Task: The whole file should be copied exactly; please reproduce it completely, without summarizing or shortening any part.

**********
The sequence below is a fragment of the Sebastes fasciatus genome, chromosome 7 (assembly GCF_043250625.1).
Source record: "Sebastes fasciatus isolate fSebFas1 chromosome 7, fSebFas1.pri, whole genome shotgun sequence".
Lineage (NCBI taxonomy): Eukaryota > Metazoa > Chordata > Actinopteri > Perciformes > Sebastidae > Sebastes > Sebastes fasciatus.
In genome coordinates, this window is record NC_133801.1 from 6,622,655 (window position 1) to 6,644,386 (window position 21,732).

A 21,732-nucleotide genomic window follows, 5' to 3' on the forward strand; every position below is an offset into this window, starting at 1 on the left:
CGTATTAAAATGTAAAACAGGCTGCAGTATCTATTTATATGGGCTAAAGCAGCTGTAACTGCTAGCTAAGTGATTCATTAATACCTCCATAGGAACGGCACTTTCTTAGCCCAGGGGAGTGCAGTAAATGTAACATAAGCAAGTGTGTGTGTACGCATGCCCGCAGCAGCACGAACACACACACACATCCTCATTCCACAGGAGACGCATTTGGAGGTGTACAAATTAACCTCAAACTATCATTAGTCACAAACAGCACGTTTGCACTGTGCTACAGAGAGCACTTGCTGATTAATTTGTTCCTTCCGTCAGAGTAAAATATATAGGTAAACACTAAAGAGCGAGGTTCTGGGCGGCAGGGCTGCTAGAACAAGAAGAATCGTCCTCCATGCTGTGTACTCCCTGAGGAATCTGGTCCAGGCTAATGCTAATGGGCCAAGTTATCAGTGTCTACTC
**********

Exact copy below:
The sequence below is a fragment of the Sebastes fasciatus genome, chromosome 7 (assembly GCF_043250625.1).
Source record: "Sebastes fasciatus isolate fSebFas1 chromosome 7, fSebFas1.pri, whole genome shotgun sequence".
Lineage (NCBI taxonomy): Eukaryota > Metazoa > Chordata > Actinopteri > Perciformes > Sebastidae > Sebastes > Sebastes fasciatus.
In genome coordinates, this window is record NC_133801.1 from 6,622,655 (window position 1) to 6,644,386 (window position 21,732).

A 21,732-nucleotide genomic window follows, 5' to 3' on the forward strand; every position below is an offset into this window, starting at 1 on the left:
CGTATTAAAATGTAAAACAGGCTGCAGTATCTATTTATATGGGCTAAAGCAGCTGTAACTGCTAGCTAAGTGATTCATTAATACCTCCATAGGAACGGCACTTTCTTAGCCCAGGGGAGTGCAGTAAATGTAACATAAGCAAGTGTGTGTGTACGCATGCCCGCAGCAGCACGAACACACACACACATCCTCATTCCACAGGAGACGCATTTGGAGGTGTACAAATTAACCTCAAACTATCATTAGTCACAAACAGCACGTTTGCACTGTGCTACAGAGAGCACTTGCTGATTAATTTGTTCCTTCCGTCAGAGTAAAATATATAGGTAAACACTAAAGAGCGAGGTTCTGGGCGGCAGGGCTGCTAGAACAAGAAGAATCGTCCTCCATGCTGTGTACTCCCTGAGGAATCTGGTCCAGGCTAATGCTAATGGGCCAAGTTATCAGTGTCTACTC